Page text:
Following up on the few comments in class on DRM (Digital Rights Management)-protected files, Apple CEO Steve Jobs wrote a lil essay today titled “Thoughts on Music.” Web users and digital media companies have been calling for an end to DRM for some months now as has nearly everyone short of the RIAA, which represents the big 4 labels comprising the recording industry oligarchy.
There has been a flood of blog posts today that try to decipher exactly what Jobs is getting at. Is this a mea culpa? Chest-beating? A cryptic call to direct negotiations with the majors?
The biggest nugget in the essay is Jobs’ claim that, should the labels agree to drop current DRM, the iTunes store “switch to selling only DRM-free music,” which means it would be compatible with all music players, among other things. Personally, I’d be shocked if the labels and the RIAA agreed to anything close to this. On the other hand, after the success of the iPod, Apple really has the consumer in it’s core — does Jobs have the entire entertainment industry up his sleeve as well? We shall see. He’s already down with Disney, and a copyright/content deal with the majors (like Google/YouTube recently did) is not an impossibility.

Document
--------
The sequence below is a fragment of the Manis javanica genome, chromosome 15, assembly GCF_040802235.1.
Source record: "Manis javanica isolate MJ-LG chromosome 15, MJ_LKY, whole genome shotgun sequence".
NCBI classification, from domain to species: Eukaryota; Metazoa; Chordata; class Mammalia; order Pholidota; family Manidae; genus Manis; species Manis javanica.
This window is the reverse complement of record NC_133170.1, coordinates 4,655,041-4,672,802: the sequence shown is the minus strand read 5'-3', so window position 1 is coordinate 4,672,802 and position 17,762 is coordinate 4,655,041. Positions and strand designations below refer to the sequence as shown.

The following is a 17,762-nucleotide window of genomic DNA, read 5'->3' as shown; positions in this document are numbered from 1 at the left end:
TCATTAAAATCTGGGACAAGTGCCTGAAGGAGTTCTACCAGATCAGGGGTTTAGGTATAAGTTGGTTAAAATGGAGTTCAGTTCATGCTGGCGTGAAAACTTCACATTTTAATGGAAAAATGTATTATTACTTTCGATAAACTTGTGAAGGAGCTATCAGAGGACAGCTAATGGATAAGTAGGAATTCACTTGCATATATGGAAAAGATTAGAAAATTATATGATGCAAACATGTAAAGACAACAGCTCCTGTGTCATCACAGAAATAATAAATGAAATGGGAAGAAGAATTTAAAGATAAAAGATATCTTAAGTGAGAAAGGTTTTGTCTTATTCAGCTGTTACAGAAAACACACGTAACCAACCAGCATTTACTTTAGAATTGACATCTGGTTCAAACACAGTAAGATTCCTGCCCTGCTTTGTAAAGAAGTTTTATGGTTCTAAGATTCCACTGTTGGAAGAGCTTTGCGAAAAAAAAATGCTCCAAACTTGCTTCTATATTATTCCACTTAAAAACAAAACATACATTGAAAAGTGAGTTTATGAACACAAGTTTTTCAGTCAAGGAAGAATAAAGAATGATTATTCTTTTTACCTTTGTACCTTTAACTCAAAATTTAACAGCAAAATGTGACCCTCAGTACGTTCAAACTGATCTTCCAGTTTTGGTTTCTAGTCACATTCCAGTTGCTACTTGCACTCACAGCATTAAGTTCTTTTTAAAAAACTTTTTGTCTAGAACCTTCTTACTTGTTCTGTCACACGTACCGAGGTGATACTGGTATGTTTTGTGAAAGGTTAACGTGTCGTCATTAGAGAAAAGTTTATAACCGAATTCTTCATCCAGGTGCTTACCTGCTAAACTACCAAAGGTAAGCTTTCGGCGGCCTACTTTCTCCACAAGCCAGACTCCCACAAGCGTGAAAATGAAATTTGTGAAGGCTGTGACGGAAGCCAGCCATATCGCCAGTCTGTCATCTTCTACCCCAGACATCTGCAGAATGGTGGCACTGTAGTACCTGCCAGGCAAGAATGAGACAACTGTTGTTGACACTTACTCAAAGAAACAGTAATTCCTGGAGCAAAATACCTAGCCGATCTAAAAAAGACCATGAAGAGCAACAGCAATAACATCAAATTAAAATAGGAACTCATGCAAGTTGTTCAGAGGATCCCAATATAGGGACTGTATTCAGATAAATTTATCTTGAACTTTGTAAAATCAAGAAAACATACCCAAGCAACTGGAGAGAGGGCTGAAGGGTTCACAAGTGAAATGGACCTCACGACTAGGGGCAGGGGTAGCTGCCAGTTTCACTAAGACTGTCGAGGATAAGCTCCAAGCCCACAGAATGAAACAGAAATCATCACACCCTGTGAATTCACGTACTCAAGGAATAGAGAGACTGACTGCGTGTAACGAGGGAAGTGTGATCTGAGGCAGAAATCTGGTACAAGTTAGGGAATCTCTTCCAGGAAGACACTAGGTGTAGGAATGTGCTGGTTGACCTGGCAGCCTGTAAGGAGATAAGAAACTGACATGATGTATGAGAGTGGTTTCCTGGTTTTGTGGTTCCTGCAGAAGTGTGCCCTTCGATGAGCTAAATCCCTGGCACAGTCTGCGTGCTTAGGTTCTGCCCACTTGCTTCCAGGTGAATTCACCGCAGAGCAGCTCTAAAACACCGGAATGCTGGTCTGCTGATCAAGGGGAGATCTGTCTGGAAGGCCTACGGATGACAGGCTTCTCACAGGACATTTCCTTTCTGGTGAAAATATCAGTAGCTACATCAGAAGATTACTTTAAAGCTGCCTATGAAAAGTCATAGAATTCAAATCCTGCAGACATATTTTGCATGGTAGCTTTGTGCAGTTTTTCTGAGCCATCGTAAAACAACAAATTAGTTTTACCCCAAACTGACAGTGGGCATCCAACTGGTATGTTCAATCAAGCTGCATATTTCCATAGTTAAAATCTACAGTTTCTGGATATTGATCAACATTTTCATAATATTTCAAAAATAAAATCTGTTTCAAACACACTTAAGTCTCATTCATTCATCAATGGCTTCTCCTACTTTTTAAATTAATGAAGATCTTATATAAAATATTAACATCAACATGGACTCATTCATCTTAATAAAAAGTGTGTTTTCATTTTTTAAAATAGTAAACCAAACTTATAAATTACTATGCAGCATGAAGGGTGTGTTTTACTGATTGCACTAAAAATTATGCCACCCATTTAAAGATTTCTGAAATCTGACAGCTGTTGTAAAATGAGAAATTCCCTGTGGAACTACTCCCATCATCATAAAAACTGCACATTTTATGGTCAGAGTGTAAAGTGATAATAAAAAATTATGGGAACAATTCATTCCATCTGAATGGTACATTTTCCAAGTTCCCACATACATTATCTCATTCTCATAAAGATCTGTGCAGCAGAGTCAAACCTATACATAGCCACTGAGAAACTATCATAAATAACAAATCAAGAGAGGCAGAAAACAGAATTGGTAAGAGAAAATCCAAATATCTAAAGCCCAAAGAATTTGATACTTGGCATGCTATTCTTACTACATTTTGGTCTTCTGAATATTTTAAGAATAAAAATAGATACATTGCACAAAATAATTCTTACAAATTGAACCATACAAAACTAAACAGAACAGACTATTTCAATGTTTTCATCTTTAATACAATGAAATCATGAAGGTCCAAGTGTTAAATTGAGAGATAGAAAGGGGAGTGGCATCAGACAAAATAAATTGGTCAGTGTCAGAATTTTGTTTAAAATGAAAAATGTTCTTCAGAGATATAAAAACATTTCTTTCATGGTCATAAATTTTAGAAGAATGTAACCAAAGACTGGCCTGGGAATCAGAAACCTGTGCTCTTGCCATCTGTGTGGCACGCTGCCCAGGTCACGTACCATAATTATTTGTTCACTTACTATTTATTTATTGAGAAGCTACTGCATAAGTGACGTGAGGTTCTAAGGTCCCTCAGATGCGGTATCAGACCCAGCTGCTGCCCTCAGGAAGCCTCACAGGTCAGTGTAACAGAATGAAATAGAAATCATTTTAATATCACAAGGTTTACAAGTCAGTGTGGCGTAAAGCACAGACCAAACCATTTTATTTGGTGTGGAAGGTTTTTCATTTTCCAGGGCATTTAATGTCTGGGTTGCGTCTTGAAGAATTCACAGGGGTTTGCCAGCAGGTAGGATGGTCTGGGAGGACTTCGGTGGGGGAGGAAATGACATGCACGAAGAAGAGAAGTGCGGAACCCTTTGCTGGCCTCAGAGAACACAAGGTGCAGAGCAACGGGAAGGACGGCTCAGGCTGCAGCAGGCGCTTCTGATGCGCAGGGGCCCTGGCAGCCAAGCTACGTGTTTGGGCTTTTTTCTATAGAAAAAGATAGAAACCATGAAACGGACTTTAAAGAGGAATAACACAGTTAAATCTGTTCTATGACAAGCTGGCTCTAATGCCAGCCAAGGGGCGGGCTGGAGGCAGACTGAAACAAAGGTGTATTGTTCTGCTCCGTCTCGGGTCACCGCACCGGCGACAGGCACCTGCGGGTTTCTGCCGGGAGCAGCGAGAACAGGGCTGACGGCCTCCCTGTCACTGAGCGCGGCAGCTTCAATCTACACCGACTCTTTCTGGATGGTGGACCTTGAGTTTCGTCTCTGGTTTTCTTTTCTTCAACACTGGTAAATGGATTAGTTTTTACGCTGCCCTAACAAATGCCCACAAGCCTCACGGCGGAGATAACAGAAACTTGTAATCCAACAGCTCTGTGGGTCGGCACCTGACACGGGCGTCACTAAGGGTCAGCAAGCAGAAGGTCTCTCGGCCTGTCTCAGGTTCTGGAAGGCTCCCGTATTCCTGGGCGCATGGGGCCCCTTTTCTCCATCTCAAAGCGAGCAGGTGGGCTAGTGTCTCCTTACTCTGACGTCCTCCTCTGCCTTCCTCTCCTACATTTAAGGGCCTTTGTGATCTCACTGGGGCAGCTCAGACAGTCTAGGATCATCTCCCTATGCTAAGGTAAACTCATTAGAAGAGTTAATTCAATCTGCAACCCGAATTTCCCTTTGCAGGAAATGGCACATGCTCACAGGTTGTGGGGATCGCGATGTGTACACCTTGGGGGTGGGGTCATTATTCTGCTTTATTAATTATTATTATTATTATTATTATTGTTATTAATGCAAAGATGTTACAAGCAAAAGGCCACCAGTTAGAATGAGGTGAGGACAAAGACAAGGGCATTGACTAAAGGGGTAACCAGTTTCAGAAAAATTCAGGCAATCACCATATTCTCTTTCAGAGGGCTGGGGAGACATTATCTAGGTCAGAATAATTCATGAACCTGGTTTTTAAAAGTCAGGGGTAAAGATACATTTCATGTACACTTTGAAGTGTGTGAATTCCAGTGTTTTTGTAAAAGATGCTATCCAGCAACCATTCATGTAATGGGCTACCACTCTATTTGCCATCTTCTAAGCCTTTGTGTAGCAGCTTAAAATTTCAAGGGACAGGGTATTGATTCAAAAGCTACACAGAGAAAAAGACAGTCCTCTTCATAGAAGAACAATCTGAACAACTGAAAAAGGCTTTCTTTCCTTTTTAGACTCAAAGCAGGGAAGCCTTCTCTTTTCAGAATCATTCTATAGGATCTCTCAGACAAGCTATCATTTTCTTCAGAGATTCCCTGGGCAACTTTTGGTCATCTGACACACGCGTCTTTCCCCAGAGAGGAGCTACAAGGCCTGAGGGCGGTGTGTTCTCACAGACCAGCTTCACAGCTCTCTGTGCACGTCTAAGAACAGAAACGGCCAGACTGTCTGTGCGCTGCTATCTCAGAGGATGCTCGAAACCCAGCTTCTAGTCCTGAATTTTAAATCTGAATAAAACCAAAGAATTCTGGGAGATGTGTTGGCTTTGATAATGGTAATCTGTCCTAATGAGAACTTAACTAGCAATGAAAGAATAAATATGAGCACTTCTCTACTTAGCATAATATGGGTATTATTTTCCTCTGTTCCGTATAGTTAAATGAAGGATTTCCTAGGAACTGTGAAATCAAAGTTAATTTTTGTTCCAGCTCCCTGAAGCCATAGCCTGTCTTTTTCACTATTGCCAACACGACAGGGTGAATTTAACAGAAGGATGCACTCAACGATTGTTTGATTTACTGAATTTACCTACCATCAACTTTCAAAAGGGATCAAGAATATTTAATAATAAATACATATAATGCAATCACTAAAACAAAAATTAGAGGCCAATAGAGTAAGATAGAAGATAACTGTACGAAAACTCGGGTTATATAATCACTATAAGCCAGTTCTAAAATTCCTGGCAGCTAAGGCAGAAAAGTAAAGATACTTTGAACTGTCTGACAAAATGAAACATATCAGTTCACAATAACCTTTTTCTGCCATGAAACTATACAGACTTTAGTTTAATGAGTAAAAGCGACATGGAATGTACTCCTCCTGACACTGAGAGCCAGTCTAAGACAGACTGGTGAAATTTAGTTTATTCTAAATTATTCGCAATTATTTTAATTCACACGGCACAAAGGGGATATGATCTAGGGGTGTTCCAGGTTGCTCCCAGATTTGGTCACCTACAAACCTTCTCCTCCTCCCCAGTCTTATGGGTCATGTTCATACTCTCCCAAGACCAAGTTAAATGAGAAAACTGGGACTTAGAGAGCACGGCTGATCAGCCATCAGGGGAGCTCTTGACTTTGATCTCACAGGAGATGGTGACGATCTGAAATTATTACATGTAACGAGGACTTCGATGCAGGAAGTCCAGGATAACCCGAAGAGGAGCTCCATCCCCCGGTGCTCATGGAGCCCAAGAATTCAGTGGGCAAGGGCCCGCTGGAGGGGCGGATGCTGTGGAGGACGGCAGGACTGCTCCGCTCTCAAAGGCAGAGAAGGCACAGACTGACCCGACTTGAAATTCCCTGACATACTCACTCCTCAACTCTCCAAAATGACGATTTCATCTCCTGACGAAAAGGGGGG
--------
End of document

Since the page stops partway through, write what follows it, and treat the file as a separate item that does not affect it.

Other reasons Jobs is making what appears to be his first ever blog post could relate to a digital music antitrust lawsuit alledging that Apple “locks” consumers into its platform. Jobs lays out these three scenarios:
1) stick with DRM. Apple keeps winning.
2) Apple licenses its FairPlay DRM system (which was devised at the behest of the labels).
3) The music industry agrees to license their music to online stores without DRM.
Below is a bit more from Jobs’ essay:
…Some have called for Apple to “open” the digital rights management (DRM) system that Apple uses to protect its music against theft [...] Todayâ€™s most popular iPod holds 1000 songs, and research tells us that the average iPod is nearly full. This means that only 22 out of 1000 songs, or under 3% of the music on the average iPod, is purchased from the iTunes store and protected with a DRM. The remaining 97% of the music is unprotected and playable on any player that can play the open formats.
Cory Doctorow and others are optimistic about this “big news.”